The Essential Guide To Plant Based Proteins

If you practice a predominantly plant-based lifestyle, then you’ve probably been asked this question over and over again: “Where do you get your protein?” It’s sometimes difficult for people to understand what your sources of protein are, if you aren’t consuming fish, seafood, poultry, cheese, eggs, beef or pork. For people new to this lifestyle, or for those who are simply cutting down on animal-based foods in general, here are eight plant based protein sources you can easily incorporate into your diet on a daily basis. 

Best Plant Based Protein


An amazing source of carbohydrates and fiber, beans are also a great source of protein. Whether you like kidney beans or garbanzo, pinto or black, beans are a great choice due to their versatility and diversity. 

How to use them: 

  • Combine them with quinoa or rice as a side dish
  • As a salad topping
  • In chili or soup
  • As a meat substitute in burgers or meatballs
  • As a condiment, such as hummus


If you’re concerned about your cholesterol, chia seeds are the perfect choice for you.  They are cholesterol free, and one 28-gram serving of this superfood contains 4.4 grams of protein. That’s nearly 10% of your daily value. As a result of their soluble fiber content, when added to a liquid, chia seeds absorb it and turn into a gel-like substance. So when you want to thicken a dish naturally, chia seeds are a great addition.

How to use them: 

  • Soak in almond milk for an hour or overnight for a basic breakfast chia seed pudding. You can also dress up this dish with fresh fruit, agave or cinnamon.
  • Sprinkle on top of oatmeal for a bit of crunch
  • In a jam or preserves to add protein and texture


Hemp seeds contain all nine essential amino acids and heart healthy omega-3 fatty acids. The slightly sweet and nutty flavored seeds are a great source of protein, but be careful how much you use. Two tablespoons contain about 9g of fat and 100 calories, so the numbers can add up quickly.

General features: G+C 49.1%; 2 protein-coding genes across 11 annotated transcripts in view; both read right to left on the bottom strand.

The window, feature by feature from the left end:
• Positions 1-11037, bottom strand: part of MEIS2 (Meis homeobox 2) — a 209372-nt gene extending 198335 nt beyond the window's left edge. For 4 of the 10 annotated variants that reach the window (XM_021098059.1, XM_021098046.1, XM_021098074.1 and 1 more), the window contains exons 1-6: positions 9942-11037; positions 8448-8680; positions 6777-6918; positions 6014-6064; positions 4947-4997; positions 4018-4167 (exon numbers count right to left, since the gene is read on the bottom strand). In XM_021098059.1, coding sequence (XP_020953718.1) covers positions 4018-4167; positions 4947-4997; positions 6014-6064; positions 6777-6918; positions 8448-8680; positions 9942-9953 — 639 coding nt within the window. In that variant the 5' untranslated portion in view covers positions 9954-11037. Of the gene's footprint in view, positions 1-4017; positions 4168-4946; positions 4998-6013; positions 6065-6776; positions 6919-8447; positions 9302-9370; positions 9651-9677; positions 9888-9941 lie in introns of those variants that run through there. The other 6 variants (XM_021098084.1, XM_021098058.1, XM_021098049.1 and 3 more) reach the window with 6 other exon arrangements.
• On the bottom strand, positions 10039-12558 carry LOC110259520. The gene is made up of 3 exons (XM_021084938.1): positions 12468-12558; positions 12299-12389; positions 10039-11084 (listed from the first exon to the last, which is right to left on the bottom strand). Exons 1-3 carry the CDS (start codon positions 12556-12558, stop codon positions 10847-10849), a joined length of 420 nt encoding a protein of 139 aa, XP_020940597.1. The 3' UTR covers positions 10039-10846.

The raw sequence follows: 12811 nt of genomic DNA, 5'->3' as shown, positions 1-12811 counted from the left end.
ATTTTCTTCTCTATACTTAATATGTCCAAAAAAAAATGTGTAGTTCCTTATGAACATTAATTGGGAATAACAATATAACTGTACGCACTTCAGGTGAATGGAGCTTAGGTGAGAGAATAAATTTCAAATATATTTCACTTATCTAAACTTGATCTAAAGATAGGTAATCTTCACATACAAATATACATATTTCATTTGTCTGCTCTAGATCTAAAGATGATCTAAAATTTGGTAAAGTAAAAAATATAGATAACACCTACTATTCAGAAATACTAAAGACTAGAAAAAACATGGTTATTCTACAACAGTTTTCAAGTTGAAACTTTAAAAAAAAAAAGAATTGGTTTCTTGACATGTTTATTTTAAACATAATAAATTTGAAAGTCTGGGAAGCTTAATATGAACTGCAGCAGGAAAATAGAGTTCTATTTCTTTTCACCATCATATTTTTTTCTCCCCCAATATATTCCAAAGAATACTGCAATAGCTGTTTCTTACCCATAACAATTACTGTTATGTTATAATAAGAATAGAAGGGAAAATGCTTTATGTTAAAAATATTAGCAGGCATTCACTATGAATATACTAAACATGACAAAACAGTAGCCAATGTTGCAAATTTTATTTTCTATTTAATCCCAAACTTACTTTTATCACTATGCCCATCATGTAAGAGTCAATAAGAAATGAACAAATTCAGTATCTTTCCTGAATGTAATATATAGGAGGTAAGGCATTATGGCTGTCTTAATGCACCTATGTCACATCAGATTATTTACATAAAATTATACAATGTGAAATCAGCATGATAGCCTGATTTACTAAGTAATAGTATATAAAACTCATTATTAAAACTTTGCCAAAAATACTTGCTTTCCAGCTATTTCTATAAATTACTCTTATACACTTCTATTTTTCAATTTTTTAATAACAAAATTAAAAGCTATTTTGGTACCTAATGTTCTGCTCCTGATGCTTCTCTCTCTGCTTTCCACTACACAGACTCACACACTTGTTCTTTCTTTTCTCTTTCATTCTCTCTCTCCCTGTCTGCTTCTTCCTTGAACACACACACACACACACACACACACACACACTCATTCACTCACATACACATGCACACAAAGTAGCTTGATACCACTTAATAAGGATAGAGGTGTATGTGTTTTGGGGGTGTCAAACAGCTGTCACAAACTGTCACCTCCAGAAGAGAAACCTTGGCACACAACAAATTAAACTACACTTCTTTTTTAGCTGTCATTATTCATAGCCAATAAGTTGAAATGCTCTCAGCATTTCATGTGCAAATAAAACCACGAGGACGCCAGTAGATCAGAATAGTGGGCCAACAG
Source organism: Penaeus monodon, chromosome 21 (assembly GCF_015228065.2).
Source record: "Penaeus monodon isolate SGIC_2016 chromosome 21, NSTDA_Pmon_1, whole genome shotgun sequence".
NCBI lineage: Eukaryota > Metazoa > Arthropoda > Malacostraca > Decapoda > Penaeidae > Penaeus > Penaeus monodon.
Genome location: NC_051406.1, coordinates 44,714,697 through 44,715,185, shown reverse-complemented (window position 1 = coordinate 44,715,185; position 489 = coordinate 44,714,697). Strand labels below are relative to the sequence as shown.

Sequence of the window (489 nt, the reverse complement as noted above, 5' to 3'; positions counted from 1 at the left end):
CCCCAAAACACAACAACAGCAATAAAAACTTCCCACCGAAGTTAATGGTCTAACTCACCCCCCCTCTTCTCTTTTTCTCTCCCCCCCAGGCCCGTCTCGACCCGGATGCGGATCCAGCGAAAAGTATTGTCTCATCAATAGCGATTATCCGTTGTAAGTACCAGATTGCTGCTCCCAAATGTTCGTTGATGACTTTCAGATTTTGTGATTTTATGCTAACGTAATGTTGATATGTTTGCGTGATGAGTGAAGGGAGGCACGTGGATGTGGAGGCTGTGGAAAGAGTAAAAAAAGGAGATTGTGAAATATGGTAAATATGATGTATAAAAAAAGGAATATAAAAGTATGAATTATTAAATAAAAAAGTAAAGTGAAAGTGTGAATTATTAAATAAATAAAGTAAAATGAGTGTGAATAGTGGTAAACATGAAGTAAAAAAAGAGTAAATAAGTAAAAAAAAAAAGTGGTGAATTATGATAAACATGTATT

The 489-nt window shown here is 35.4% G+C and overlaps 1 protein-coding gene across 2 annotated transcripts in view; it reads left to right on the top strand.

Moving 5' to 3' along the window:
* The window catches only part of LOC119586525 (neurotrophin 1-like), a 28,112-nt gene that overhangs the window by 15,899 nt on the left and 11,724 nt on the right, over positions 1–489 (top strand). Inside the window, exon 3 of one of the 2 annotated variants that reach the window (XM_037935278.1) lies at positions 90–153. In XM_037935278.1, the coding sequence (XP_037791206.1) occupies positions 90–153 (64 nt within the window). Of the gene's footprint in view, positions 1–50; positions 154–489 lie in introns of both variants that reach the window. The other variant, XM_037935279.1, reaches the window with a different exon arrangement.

How to use them: 

  • Add to smoothies
  • Sprinkle on top of oatmeal
  • Make hemp seed milk, which you can use to make a deliciously nutty hemp seed latte
  • Blend into hummus and dips
  • Add to soups or stews as a thickening agent


Lentils can help lower cholesterol, reduce the risk of heart disease, maintain digestive health, stabilize blood sugar, increase energy, and aid with weight loss due to being low in calories but high in nutrients. They also just happen to contain the third highest level of protein of all legumes and nuts; one cup of cooked lentils amounts to 18g of protein. It’s no wonder lentils are one of the most popular plant-based proteins.

How to use them: 

  • Combine with rice or quinoa as a hearty side dish
  • As a salad topping
  • In lentil soup
  • As a substitute for meat in burgers and meatballs


Every vegan knows the magic of nutritional yeast when it comes to recreating that cheesy flavor in your favorite dairy-free mac and cheese. High in B vitamins and protein, nutritional yeast comes in powder or flake form, and contains no active yeast.

How to use it: 

  • To make cashew cheese
  • Add to almond milk or water to create a cheese-like sauce for vegan mac and cheese
  • Sprinkle on top of salads as a cheese flavor substitute.

6.  NUTS

You’re probably already taking advantage of this source of protein without even knowing it. Rich in minerals and healthy fats, nuts such as almonds, cashews and pistachios are also rich in protein. A quarter cup (or a handful) of nuts equals between 7 to 9 grams of protein. Like hemp seeds, be sure to keep quantities in check as they are a high calorie, high fat food despite their amazing health benefits.

How to use them: 

  • Sprinkle on salad
  • Add to granola
  • Make homemade nut butters
  • Blend into smoothies
  • As a snack (only a handful)
  • In homemade fruit and nut bars
  • Ground into a flour for gluten free baking recipes requiring flour


Quinoa is another complete protein containing all nine essential amino acids. It dates back to three or four thousand years ago when the Incas first discovered the seed could be eaten. Today, it has reached superfood status. It contains iron and almost twice as much fiber as most other grains, and is rich in magnesium, vitamin B2 and the antioxidant manganese. 

How to use it: 

  • As a substitute for white rice or other side dish
  • Add to salads
  • In a smoothie
  • As an oatmeal substitute
  • In energy bars
  • In granola
  • Add to chili


They come in a variety of sizes, shapes and flavors. Some are nutty and sweet, others are neutral or earthy, but they are all protein-rich. Flax, pumpkin, sunflower and sesame are just a few all-time favorite seeds at the center of plant-based

How to use them: 

  • Sprinkle on top of salads
  • As a snack, toasted or raw
  • Add to granola
  • Use in homemade energy bards
  • Add to baked goods
  • Blend into seed butters

Bonus Protein: Spirulina is a blue-green algae that’s 65% protein and can be blended into your favorite green smoothie for an energizing, anti-inflammatory, antioxidant boost.

Now when someone asks you where you get your protein, you have several answers to choose from, including this plant based protein list! What are your favorite plant based protein sources?